Heres a dish thats simple and elegant. Widely adaptable to many proteins and accompaniments, its original preparation has, in a short time, earned it a place in culinary history for generations to come.

The dish, based on a northern Italian “carne crudo” originated in Venice, Italy in 1950. After doctors recommended an Italian countess include raw meat in her diet, Giuseppe Cipriani of Harrys Bar created Carpaccio for her visit. Named after 16th century painter Vittore Carpaccio, known for his use of rich red tones, contrasted with white. This dish combines the necessary elements of fat, salt, and acid that compliment raw proteins.

Following will be a traditional preparation, as well as an example of an easy spin to add a personal touch. Carpaccio is easy to scale up for parties, requires no special equipment, and is a great addition to any holiday table.


3T Garlic oil

3/4cup olive oil

4cloves garlic


3oz red meat from a whole muscle

2T capers

1/2 lemon Shaved parm, grana, or pecorino

Finishing salt Pepper


rolling pin, wine bottle, or similar

plastic wrap

sauté pan

vegetable peeler (or similar for thin cheese slices.)

Quality always matters but its most important when dealing with raw ingredients , and simple preparations like this where ingredients cant hide under overpowering spices. I use deer backstrap, any similar animal will work. Beef eye of round is a great substitute.


For the garlic oil: smash garlic with flat surface of knife, combine gently over medium high heat until garlic starts to brown, remove from heat, let cool overnight, strain to remove garlic.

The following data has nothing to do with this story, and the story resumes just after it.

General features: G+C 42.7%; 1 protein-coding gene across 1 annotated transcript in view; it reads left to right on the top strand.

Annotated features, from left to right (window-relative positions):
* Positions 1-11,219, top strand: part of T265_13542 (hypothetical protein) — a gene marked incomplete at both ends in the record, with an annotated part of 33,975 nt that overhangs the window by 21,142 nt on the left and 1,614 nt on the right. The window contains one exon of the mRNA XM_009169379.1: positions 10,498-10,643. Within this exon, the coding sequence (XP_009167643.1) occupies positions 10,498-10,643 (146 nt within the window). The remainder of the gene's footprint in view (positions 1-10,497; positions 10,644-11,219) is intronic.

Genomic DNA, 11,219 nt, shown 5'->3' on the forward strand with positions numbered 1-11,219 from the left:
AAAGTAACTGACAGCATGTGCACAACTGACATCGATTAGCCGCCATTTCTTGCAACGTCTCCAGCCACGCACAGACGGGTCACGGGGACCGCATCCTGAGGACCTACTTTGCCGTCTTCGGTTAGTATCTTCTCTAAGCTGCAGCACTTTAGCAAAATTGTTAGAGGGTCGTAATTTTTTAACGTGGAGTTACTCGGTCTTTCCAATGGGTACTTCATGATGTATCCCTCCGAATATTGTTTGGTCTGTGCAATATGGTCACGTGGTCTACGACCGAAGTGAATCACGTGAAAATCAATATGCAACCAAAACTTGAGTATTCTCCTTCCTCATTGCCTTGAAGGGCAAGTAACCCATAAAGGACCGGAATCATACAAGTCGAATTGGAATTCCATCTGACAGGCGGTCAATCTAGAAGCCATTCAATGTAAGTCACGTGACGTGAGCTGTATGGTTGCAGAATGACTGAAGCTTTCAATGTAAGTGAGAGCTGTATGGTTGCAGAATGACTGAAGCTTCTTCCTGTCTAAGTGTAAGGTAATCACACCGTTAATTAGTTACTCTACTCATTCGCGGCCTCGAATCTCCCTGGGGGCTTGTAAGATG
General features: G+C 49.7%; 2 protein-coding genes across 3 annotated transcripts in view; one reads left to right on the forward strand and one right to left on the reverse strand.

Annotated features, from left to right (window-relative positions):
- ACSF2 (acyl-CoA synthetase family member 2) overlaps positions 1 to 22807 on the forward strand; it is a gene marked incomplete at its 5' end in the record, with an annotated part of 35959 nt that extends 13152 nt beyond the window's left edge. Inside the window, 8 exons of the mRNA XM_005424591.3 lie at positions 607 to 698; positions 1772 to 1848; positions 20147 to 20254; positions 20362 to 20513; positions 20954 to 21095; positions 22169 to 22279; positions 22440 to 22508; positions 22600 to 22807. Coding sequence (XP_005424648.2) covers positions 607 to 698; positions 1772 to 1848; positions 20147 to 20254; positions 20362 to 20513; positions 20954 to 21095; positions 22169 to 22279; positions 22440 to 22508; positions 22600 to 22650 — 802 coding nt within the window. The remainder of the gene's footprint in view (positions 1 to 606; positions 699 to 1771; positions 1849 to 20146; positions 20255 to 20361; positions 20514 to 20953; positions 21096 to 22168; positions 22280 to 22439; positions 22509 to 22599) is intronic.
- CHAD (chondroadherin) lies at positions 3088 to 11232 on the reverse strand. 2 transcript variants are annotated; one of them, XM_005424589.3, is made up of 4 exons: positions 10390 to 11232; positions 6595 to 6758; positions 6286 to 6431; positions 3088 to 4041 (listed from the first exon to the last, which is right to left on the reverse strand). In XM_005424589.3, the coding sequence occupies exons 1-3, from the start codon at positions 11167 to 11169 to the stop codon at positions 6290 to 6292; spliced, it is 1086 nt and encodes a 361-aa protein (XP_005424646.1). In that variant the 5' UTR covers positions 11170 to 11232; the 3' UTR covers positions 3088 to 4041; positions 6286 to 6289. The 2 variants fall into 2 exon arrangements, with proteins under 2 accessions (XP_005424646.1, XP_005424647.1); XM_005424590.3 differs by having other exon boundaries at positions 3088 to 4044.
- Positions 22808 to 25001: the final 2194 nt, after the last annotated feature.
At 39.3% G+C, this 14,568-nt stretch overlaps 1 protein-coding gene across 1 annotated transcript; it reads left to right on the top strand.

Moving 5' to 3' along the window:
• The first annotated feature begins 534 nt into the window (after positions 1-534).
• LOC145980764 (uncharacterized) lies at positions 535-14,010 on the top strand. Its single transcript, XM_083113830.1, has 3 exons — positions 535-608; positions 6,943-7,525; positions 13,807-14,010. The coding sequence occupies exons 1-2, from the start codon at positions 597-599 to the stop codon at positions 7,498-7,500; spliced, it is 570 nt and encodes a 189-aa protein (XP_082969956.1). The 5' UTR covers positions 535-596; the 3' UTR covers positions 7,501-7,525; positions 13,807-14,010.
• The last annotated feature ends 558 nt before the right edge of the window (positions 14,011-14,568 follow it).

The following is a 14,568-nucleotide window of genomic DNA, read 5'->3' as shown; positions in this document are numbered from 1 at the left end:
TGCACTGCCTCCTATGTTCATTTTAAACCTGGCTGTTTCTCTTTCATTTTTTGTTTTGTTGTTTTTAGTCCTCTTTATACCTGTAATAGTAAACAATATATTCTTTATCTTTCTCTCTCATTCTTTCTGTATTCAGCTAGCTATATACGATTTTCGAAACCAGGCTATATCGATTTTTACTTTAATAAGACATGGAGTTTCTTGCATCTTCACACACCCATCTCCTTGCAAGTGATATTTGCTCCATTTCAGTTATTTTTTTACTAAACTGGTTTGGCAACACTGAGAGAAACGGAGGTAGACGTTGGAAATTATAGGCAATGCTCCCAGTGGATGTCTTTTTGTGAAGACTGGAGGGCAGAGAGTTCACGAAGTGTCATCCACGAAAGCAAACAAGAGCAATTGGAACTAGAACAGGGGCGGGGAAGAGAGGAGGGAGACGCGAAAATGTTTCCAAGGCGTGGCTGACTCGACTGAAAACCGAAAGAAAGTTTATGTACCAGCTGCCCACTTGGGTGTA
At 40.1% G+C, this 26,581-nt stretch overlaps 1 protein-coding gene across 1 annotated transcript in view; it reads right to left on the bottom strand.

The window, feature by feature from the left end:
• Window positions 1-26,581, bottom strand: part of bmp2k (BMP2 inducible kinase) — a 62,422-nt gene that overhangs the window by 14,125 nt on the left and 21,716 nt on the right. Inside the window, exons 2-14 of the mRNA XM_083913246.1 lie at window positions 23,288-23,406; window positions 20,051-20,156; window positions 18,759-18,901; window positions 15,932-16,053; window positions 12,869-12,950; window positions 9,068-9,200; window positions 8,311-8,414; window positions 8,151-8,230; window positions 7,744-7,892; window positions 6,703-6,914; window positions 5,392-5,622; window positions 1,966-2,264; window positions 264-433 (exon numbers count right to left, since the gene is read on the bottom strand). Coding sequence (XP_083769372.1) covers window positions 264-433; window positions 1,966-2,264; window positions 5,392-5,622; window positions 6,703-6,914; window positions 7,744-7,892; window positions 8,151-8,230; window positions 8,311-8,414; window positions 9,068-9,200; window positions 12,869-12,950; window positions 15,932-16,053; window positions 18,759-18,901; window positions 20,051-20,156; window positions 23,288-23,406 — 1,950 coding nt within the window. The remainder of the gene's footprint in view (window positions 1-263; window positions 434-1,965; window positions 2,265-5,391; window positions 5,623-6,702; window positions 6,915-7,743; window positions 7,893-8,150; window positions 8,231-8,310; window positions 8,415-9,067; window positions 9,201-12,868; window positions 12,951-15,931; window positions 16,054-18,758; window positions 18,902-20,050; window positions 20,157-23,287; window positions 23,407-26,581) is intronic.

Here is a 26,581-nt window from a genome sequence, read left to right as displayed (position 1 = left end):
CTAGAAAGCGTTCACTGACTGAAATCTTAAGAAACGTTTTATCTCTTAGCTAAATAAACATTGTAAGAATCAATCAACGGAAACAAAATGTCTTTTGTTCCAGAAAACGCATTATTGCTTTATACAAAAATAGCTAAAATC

For the Carpaccio: Slice protein, place between two sheets of plastic food film allowing space to expand, and pound to 1/8-1/4” uniform thickness with a rolling pin or similar tool, (having the meat almost frozen will help with these steps), you should end up with roughly the size and shape of a dinner plate with little to no overlap. You can prepare as many of these sheets as you would like ahead of time, and store them wrapped. To plate simply remove one side of the plastic film place the meat side down on the serving platter and remove too film just prior to the next step.

Heat garlic oil on high until smoke point is reached, add capers, remove from heat and carefully pour over plated protein. This hot oil will slightly cook the meat, as will the squeeze of fresh lemon juice.

Finish with shaved parmesan cheese, cracked pepper, and a salt of choice. Serve with grissini or another thin crispy bread. 

Now that we have the basic understanding of how the lean meat is complimented by the fat of the oil, and cheese, the saltiness of the cheese, and capers, and the acidity of the capers and lemon juice. We can start to experiment a little. Always conscious of the interplay between flavor and texture and its impact on the finished product.

Substituting jalapenos for capers, switching acids and cheeses gives us something resembling the original, with a regional or personal flair. Get creative.

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